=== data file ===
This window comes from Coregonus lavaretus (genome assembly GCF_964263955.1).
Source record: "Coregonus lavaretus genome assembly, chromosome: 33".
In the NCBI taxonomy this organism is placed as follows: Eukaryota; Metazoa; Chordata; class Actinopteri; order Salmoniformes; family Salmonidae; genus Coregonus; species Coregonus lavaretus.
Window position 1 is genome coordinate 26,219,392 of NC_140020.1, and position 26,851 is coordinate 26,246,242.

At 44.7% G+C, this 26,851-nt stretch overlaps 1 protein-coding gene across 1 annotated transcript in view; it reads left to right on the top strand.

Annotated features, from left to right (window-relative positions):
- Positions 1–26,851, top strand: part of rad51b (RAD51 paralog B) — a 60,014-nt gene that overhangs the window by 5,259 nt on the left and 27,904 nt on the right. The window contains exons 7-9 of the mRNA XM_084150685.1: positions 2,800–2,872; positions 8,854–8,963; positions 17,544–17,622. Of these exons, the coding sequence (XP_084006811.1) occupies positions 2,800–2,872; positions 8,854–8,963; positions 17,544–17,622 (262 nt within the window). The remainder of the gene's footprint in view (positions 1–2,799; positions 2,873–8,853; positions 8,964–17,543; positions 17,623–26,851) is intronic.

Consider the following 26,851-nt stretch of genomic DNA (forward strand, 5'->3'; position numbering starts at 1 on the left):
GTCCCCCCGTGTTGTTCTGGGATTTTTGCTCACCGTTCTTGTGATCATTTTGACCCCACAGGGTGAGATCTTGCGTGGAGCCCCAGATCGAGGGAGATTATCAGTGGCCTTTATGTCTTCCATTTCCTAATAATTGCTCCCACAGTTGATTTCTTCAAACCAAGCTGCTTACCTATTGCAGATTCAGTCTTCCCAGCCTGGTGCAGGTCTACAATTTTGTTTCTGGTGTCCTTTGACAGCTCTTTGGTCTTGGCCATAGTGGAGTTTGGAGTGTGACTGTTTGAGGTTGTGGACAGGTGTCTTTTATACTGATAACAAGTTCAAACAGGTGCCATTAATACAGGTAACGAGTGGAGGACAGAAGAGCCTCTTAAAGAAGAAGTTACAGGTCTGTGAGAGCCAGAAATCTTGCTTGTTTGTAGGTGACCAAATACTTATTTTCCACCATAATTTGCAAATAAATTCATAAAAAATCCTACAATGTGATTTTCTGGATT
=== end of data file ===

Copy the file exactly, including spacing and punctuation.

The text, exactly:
This window comes from Coregonus lavaretus (genome assembly GCF_964263955.1).
Source record: "Coregonus lavaretus genome assembly, chromosome: 33".
In the NCBI taxonomy this organism is placed as follows: Eukaryota; Metazoa; Chordata; class Actinopteri; order Salmoniformes; family Salmonidae; genus Coregonus; species Coregonus lavaretus.
Window position 1 is genome coordinate 26,219,392 of NC_140020.1, and position 26,851 is coordinate 26,246,242.

At 44.7% G+C, this 26,851-nt stretch overlaps 1 protein-coding gene across 1 annotated transcript in view; it reads left to right on the top strand.

Annotated features, from left to right (window-relative positions):
- Positions 1–26,851, top strand: part of rad51b (RAD51 paralog B) — a 60,014-nt gene that overhangs the window by 5,259 nt on the left and 27,904 nt on the right. The window contains exons 7-9 of the mRNA XM_084150685.1: positions 2,800–2,872; positions 8,854–8,963; positions 17,544–17,622. Of these exons, the coding sequence (XP_084006811.1) occupies positions 2,800–2,872; positions 8,854–8,963; positions 17,544–17,622 (262 nt within the window). The remainder of the gene's footprint in view (positions 1–2,799; positions 2,873–8,853; positions 8,964–17,543; positions 17,623–26,851) is intronic.

Consider the following 26,851-nt stretch of genomic DNA (forward strand, 5'->3'; position numbering starts at 1 on the left):
GTCCCCCCGTGTTGTTCTGGGATTTTTGCTCACCGTTCTTGTGATCATTTTGACCCCACAGGGTGAGATCTTGCGTGGAGCCCCAGATCGAGGGAGATTATCAGTGGCCTTTATGTCTTCCATTTCCTAATAATTGCTCCCACAGTTGATTTCTTCAAACCAAGCTGCTTACCTATTGCAGATTCAGTCTTCCCAGCCTGGTGCAGGTCTACAATTTTGTTTCTGGTGTCCTTTGACAGCTCTTTGGTCTTGGCCATAGTGGAGTTTGGAGTGTGACTGTTTGAGGTTGTGGACAGGTGTCTTTTATACTGATAACAAGTTCAAACAGGTGCCATTAATACAGGTAACGAGTGGAGGACAGAAGAGCCTCTTAAAGAAGAAGTTACAGGTCTGTGAGAGCCAGAAATCTTGCTTGTTTGTAGGTGACCAAATACTTATTTTCCACCATAATTTGCAAATAAATTCATAAAAAATCCTACAATGTGATTTTCTGGATT